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DEEP SKY SOUTH : Remote Astronomy at Observatorio del Pangue
We still offer a service of hosting telescopes or private observatories for those stargazers who enjoy accessing to the Southern sky in optimal conditions. Don't worry for technical support or high speed internet, we provide it all.
For more information and availabilities, feel free to visit us at www.deepskysouth.org

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The 2024 Total Solar Eclipse, Texas : we've been there !

8:00am, first look through the windows of the motel, the sky is totally overcast, with dense, heavy dark clouds. 5.5 hours left until totality, and I feel good. The place is Camp Wood, a small village in the Texas country, some 150km west of San Antonio. It will be a long day, so let’s have a good breakfast. ... There is a restaurant just across the route 55, the road that runs through the town. No one from the left, no one from the right, actually no one anywhere, easy crossing… I don’t know what I’ll find beyond the door of the restaurant… Oh, everyone is here having breakfast ! There is no “eclipse feeling” though, it’s true that the forecast is not good, but I feel good.

The day before, we located the perfect site to watch the eclipse, a small public garden with a clear view all around, we arrived here early to get the right spot, although there was no need to hurry : we’ve been alone all the time !
11:00am, 2,5 hours until totality. Here we are, installed on the only public bench, and the sky is cloudy. Do I detect some breaks in the cloud mass? Yes, I do. The sky is becoming “partially cloudy”, with growing areas of blue sky. We can use now the binoculars to watch the Sun, that makes me feel good.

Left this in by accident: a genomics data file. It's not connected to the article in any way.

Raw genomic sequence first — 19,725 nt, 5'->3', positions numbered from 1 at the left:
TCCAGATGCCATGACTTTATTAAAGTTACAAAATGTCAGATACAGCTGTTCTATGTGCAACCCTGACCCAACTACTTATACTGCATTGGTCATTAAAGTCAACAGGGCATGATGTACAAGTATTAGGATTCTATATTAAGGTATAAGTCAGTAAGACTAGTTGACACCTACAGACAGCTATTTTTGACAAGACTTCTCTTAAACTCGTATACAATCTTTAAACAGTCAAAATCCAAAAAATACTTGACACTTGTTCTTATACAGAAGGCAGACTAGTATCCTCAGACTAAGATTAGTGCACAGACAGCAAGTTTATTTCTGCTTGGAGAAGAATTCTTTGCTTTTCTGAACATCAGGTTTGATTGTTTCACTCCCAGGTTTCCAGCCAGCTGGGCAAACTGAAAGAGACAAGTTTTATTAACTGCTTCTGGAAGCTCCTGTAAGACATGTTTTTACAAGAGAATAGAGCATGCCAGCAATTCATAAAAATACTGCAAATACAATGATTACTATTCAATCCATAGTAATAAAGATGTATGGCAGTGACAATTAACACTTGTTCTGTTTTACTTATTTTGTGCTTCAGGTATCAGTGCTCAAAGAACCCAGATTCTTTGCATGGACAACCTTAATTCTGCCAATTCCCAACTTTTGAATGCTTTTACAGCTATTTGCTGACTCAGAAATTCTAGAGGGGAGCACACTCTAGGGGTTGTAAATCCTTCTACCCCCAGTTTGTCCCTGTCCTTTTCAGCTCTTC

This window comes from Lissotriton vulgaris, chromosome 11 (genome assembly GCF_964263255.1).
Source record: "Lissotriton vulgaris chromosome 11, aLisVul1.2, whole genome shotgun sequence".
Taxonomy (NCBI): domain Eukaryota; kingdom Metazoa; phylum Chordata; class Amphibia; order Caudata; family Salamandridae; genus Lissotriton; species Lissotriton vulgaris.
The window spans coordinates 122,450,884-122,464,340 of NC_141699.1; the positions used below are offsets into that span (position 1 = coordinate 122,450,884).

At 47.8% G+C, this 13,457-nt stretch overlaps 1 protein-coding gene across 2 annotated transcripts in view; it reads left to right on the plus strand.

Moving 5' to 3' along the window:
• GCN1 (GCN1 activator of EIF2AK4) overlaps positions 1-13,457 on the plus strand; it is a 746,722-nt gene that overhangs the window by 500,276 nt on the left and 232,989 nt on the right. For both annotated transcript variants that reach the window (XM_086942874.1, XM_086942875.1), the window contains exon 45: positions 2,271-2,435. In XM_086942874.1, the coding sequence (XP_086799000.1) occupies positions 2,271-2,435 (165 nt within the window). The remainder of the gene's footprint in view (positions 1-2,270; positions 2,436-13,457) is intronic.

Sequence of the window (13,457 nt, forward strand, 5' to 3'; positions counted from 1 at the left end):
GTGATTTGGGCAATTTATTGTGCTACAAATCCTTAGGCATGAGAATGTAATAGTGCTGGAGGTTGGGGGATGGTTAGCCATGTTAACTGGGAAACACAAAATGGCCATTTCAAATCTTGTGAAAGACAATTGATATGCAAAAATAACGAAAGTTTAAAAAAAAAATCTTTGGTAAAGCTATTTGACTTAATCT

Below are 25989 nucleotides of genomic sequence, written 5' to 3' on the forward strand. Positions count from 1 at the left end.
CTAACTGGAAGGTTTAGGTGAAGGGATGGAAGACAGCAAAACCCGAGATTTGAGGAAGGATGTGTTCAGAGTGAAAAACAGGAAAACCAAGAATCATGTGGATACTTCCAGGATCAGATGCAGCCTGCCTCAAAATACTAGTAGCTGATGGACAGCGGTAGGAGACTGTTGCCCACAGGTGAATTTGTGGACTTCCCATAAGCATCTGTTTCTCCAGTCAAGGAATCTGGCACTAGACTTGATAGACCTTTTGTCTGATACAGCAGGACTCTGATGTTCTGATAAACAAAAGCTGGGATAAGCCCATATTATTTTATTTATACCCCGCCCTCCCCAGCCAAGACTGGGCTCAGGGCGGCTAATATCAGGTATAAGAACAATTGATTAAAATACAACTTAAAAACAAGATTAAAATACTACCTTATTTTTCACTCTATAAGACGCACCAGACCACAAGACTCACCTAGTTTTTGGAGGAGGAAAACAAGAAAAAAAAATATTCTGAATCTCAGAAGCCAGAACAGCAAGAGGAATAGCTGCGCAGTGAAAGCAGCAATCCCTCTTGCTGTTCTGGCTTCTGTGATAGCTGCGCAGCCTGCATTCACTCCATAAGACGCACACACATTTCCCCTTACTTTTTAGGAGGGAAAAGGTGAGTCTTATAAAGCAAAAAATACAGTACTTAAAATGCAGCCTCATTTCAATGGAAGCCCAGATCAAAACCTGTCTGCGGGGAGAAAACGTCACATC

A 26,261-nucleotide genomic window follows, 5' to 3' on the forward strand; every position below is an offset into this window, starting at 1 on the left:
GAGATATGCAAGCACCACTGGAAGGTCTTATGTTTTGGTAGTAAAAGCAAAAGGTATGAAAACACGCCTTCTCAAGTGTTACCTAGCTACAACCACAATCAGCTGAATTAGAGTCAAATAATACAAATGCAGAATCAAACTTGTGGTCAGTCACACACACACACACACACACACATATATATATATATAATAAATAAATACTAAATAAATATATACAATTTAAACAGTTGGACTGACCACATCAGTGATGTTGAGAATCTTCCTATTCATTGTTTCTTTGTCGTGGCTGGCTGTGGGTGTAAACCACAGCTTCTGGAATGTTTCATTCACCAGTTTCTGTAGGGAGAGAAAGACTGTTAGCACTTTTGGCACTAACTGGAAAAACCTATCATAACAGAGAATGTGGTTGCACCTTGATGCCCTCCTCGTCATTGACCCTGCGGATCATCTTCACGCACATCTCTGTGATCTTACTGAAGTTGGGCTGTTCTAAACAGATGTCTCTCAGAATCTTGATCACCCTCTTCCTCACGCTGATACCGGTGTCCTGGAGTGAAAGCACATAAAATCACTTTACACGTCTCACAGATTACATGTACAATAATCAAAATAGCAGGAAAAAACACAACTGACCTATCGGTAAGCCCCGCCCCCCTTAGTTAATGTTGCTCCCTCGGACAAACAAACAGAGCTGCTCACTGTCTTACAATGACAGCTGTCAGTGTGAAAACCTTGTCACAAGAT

12:00pm, First Contact scheduled in 15 minutes more, now we anticípate the path of the clear areas to guess if one of them will coincide with the Sun at the right moment. And it did so : First Contact spotted through the binoculars, the tiny black limb of the Moon is definitely here. Whatever happens now, at least we’ve seen the 2024 Texas Eclipse!

But we want more. The Moon is progressing fast over the Sun, and the clouds still run all over : is there a chance after all that we witness the totality ? The partial phase lasts only 1 hour and 18 minutes, it seems factible, just need to keep looking at the shrinking of the Moon crescent.

01h28pm, totality in 4 minutes, and the Sun keeps swimming among the black clouds ! I tried something that should never be done : remove the filter from the binoculars, although not putting an eye to them, just watch from a prudential distance the extreme light that is in there. Some 25 seconds before totality the light dimmed enough to attempt a direct visión, and I saw something extraordinary that I never saw before : the Moon was not a crescent anymore, just a thin yellow line slightly curved, spanning some 10 degrees, and flying transversally behind the clouds (which actually were the ones moving…), it definitely looks like an alien spaceship, until it suddenly disappeared, replaced by the magnificent Sun corona surrounding the black disk of the Moon : totality ! We saw it, and I instantly realized that, no, until now I didn’t feel good at all, it was a nervous sensation… Surprisingly, the totality coincided with a cloudless area which lasted almost all the expected time. And we enjoyed it indeed.

Why is each total eclipse systematically indescribable ? Let me say at least that everything was there : the irregular lunar limb still playing with the sunlight for a couple of seconds, the delicate structure of the Sun corona, and, a few moments after the start of totality, the apparition of some prominences, one of them notably extended, displaying its particular mix of pink and purple, a spectacular colour that cannot be rendered by any picture, it can be appreciated only in live.
For this trip we had decided to make visual observing only, with Celestron SkyWatcher 15x70 binoculars, but Cristian is an astrophotographer and couldn’t help but sacrifice some precious seconds to take a few snapshots of the eclipse, although losing almost nothing of the live show.

We visited Los Angeles, and Venice Beach, we touched the actual De Lorean time machine, and a recovered piece of the Titanic body, we entered almost all the casinos of Las Vegas, we saw the cross marks where President Kennedy was shot in Dallas, we visited the Johnson Space Center in Houston (and, yes, we had a problem…), we rode on the desertic Route 66, but none of these memories will replace the feeling of those 4 minutes.